Got the Promotion? 5 Steps for Managing Your Former Peers

5 Steps to Navigating the Shift in Power

The hottest months of the summer are also the hottest months for earning a promotion at work. Once you get the promotion, though, there are plenty more challenges on the way. Now you might be in a position where you have to manage your former peers. There will be an abundance of mixed feelings among your coworkers. Some will be uncomfortable that you’re younger than they are, others will be looking forward to taking advantage of your new role, and some will be excited for fresh ideas.

5 Steps to Managing Your Former Peers

No matter what kind of environment shift your promotion gives you, remember these five steps for managing your former peers:

Prove your authority. Start out slow by demonstrating to your coworkers you know what you’re doing and deserve this promotion. Build your credibility and start to figure out your management style. You have to walk before you can run. Figure out what management style works best for you. Once you establish yourself in your new role, then you can begin introducing new ideas.

Be collaborative. It’s especially important at the beginning to show your coworkers you care about them. You can do this by asking them for their thoughts. What changes would they like to see you make? What do they need from you? Be supportive of your team and they will learn to support you.

Make peace with the competition. Since you were up for the promotion, chances are someone else’s name was in the mix as well. They’re going to be pretty disappointed to hear they lost to you. Make sure they know you value their support and ideas. Help them succeed the next time around.

Limit the casual interactions. If you want your team to respect you as their manager, you will need to limit the amount of time you spend with them outside of work. Especially avoid gatherings at bars or booze-filled parties. If you remain close friends with your former peers, others will try to blame you for favoritism. You don’t need to cut your friends out completely, but definitely make a change. Your friends will understand.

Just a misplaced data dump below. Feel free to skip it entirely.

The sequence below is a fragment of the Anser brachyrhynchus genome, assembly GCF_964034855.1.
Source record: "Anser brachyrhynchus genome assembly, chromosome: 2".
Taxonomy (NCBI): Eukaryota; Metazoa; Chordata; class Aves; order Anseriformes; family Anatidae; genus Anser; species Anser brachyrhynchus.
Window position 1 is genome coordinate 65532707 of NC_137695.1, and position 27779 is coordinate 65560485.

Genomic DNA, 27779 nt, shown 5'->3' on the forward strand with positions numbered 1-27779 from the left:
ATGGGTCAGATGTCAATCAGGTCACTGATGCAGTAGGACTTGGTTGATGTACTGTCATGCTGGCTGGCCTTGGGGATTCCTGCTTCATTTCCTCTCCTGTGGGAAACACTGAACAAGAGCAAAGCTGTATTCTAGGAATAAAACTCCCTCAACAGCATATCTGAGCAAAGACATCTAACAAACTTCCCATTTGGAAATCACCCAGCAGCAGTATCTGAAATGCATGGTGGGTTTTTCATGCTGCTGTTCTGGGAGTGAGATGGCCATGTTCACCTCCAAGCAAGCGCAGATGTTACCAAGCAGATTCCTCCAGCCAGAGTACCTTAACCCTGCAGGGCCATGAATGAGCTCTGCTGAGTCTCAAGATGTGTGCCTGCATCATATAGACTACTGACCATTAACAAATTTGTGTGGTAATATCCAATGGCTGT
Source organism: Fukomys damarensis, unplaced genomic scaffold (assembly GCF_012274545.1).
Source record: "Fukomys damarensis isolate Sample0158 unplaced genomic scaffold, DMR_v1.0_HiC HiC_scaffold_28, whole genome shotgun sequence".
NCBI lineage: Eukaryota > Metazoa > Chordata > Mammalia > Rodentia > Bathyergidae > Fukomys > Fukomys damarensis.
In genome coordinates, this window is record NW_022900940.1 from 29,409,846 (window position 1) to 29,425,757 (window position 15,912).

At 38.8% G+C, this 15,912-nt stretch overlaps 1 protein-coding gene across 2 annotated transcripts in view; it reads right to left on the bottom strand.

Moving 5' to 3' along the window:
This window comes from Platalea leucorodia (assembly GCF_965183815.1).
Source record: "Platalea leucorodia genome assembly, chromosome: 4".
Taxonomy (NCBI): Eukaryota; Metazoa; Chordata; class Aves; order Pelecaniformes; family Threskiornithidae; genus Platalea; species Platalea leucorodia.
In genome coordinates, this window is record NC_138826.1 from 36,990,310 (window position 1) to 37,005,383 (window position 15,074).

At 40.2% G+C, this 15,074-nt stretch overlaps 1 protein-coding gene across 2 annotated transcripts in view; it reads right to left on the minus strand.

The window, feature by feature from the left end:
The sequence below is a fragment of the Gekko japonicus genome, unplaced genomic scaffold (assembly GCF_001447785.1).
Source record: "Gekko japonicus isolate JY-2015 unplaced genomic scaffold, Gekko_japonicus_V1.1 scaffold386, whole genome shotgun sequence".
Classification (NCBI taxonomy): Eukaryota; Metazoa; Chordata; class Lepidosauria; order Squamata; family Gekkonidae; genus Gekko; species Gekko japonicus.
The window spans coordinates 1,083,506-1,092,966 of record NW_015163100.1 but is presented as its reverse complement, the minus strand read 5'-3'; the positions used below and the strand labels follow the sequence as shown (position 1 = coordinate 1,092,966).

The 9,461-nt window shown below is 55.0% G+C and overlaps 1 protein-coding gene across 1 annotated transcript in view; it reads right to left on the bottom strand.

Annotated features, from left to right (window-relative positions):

Use your experience as a blueprint. You used to work alongside of these people, so you know exactly how they operate. You know who works well together and who doesn’t. You’ve seen their strengths and weaknesses in action. Plus, you probably have allies among the troops. Use your prior knowledge to your advantage.

You should also consider learning more about the intricacies of human interaction in an effort to gain a holistic understanding of peer management. There are many ways that one could go about this, but going back to school for a Master’s in Negotiation and Dispute Resolution is an excellent way to learn more about the ins and outs of conflicts that can take place. Best of all, you can even sign up for this degree online and take these classes in your own time while actively improving your peer interactions in the workplace.

No matter how many steps you take in the right direction, you are going to encounter issues. You can’t predict exactly how your former peers will react to your new role as their leader. Plus, managing your peers is not the only challenge you have to face. A promotion involves all sorts of new responsibilities. Stick to these steps to make the transition a little easier.

What other advice do you have for someone who has to manage their old peers?

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Heather Huhman

Heather R. Huhman is a career expert, experienced hiring manager, and founder & president of Come Recommended.


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